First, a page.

AUKUS: Winston Peters says NZ ‘long way’ from deciding on Pillar 2

New Zealand is “a long way” from making a decision about participating in Pillar 2 of AUKUS, Foreign Affairs Minister Winston Peters says.

Peters spoke about the military pact between Australia, the United States and the United Kingdom in an annual ‘scene setter’ speech at Parliament on Wednesday evening.

It follows the Labour Party inviting AUKUS critics to Parliament for a discussion on the arrangement and New Zealand’s possible future involvement last month.

Peters used his speech to address some of the criticism raised at this event and explain exactly where the coalition government stands on Pillar 2 of AUKUS.

He set out the timeline of government involvement; saying officials first started discussing Pillar 2 in September 2021 and ministers first got advice about potential involvement in October 2021.

“In 2023, after almost two years of careful consideration, Labour’s Prime Minister, in concert with his Ministers of Foreign Affairs and Defence, sanctioned officials to begin discussions with AUKUS partners about Pillar 2’s scope and architecture,” Peters said.

“So, let’s be clear. Pillar 2 discussions were initiated by Labour, before the current Coalition Government was voted into office. That is why we state we are continuing a process already begun by our predecessor Labour Government.”

This was consistent with New Zealand’s nuclear-free legislation, Peters said.

He told the crowd of diplomats AUKUS partners wanting New Zealand to participate in Pillar 2 was a “crucial precondition” to any involvement.

“That precondition has not yet been met, which is why we are exploring with our traditional partners the scope of Pillar 2 and seeking a much more detailed understanding of what this involves.

“Indeed, it is not yet fully clear to us what criteria AUKUS partners will use when considering the participation of new countries in Pillar 2.”

Eight security officers from Parliament carried out a member of the public protesting against AUKUS at the Legislative Council Chamber after she refused to leave on 1 May, 2024. Minister of Foreign Affairs and Trade Winston Peters was giving a speech, providing an update on Pillar Two talks.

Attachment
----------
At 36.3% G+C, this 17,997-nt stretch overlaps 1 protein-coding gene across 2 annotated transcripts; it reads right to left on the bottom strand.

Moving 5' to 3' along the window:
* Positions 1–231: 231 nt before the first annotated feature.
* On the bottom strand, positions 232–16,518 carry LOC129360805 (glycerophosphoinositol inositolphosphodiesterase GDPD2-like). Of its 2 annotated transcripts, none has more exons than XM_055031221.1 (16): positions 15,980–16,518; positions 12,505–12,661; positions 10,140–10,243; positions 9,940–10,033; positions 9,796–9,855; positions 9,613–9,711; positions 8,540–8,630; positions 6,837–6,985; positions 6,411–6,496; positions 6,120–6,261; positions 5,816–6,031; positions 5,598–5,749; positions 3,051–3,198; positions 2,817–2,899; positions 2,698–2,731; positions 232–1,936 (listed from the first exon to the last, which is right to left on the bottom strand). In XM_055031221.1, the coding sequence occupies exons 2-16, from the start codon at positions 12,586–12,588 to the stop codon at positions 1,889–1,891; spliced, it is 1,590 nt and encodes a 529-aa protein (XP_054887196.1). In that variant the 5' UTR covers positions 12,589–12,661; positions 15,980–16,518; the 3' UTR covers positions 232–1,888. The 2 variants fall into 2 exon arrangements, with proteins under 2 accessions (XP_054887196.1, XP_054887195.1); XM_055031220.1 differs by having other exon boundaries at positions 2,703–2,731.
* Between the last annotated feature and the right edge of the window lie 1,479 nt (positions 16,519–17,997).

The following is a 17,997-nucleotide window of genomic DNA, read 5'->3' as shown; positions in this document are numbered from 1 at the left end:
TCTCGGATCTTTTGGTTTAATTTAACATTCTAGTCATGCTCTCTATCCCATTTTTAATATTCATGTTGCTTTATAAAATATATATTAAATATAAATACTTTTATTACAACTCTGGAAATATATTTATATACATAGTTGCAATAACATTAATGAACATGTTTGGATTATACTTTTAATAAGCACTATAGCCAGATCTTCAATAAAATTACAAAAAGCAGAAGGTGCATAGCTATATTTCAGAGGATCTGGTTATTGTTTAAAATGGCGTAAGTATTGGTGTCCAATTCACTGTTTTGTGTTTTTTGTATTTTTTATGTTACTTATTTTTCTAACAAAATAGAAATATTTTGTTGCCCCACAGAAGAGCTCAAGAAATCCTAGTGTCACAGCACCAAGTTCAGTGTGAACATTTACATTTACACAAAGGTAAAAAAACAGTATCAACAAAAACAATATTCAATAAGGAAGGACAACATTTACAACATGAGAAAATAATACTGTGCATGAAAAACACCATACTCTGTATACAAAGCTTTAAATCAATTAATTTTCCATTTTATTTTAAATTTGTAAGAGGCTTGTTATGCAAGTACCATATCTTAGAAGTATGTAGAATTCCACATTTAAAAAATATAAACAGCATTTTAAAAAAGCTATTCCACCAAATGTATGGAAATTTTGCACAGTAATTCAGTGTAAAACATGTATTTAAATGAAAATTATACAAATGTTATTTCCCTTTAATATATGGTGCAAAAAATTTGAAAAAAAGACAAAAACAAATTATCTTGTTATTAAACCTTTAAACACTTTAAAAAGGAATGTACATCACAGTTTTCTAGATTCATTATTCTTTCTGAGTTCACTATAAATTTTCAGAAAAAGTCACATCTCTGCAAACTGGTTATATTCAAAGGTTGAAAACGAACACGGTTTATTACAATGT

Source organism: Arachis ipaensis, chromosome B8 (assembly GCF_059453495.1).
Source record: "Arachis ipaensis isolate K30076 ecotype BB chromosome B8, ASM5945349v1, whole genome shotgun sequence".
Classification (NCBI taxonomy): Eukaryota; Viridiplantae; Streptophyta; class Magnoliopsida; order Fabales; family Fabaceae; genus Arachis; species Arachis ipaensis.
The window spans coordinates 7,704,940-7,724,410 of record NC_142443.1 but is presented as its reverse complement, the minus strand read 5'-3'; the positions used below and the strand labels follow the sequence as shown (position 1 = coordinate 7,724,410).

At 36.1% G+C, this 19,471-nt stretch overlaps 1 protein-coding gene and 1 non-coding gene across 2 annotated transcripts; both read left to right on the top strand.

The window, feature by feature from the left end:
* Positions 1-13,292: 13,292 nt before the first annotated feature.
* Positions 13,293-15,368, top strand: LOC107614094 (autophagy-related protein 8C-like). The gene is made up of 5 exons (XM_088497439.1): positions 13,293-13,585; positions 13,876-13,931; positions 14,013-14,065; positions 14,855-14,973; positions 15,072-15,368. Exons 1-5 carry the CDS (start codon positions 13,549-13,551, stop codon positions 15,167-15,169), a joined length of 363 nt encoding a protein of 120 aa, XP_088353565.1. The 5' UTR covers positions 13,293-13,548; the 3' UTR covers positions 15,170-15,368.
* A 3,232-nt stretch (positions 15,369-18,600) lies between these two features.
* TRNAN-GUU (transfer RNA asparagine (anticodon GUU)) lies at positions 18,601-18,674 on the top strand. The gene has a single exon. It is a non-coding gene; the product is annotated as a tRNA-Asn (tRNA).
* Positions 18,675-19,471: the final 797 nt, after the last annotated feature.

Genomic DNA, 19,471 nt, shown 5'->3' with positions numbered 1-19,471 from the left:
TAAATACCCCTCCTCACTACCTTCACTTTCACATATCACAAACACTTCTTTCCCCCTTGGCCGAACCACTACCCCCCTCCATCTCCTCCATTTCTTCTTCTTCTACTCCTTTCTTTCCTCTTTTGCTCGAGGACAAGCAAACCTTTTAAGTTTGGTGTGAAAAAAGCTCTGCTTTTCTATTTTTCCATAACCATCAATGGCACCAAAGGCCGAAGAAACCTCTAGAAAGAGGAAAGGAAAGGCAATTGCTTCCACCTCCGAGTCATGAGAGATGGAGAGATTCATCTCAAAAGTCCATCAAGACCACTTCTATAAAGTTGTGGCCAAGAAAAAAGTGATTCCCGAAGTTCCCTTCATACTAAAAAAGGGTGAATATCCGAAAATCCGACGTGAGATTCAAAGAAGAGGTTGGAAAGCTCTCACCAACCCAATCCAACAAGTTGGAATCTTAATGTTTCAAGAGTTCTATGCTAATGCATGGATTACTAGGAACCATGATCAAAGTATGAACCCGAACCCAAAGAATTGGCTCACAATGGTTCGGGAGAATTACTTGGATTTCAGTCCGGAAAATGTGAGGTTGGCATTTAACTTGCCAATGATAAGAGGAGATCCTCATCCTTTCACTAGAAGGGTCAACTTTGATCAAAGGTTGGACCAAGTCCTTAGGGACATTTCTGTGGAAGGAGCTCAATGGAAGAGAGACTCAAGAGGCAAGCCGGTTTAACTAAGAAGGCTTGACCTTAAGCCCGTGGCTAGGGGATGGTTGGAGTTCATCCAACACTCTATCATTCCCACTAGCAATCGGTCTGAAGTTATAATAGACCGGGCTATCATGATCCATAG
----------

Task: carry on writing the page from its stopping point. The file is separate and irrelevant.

A person protested against AUKUS disrupted Peters’ speech at Legislative Council Chamber. Eight security officers carried her out after she refused to leave.

‘Commentators are well ahead of where the government presently sits’

Peters said the government had to carefully examine what New Zealand might be expected to offer – and what it could take – from the pact before making any decisions.

“The government is a long way from this point of being able to make such a decision. But we should emphasise that it would be utterly irresponsible for any government of any stripe to not consider whether collaborating with like-minded partners on advances in technology is in our national interest.”

He checked Labour in the speech, accusing it of “close-mindedness in opposition”.

“We are disquieted by any potential breakdown in foreign policy bipartisanship over Pillar 2. Bipartisanship in foreign policy is not a luxury for our small state, it’s a necessary condition for advancing our sovereign interests effectively, thereby keeping New Zealanders secure and prosperous. We urge them to hold their nerve.

“We also believe, given our information gathering is still in its early stages, that critics and commentators are well ahead of where the government presently sits in relation to Pillar 2.”

Much of the political outrage about Pillar 2 came after Peters and United States Secretary of State Antony Blinken met and issued a joint statement in April.

“We share the view that arrangements such as the Quad, AUKUS, and the Indo-Pacific Economic Framework for Prosperity contribute to peace, security, and prosperity in the Indo-Pacific and see powerful reasons for New Zealand engaging practically with them, as and when all parties deem it appropriate,” the statement read.

Critics had rejected Pillar 2 outright without “possession of the basic facts”, Peters said.

“They can paint the darkest picture of Pillar 2 and make ignorant assertions about the nature of the strategic environment, liberated by not knowing what they don’t know.

“The coalition government, in contrast, is constrained in its ability to properly respond to such ignorance because of what we do know but can’t say to safeguard the conduct of our foreign policy.”

Intelligence was never perfect which was why ministers had responsibility for making decisions on foreign, defence and national security policy, he said.

According to the news on Radio New Zealand

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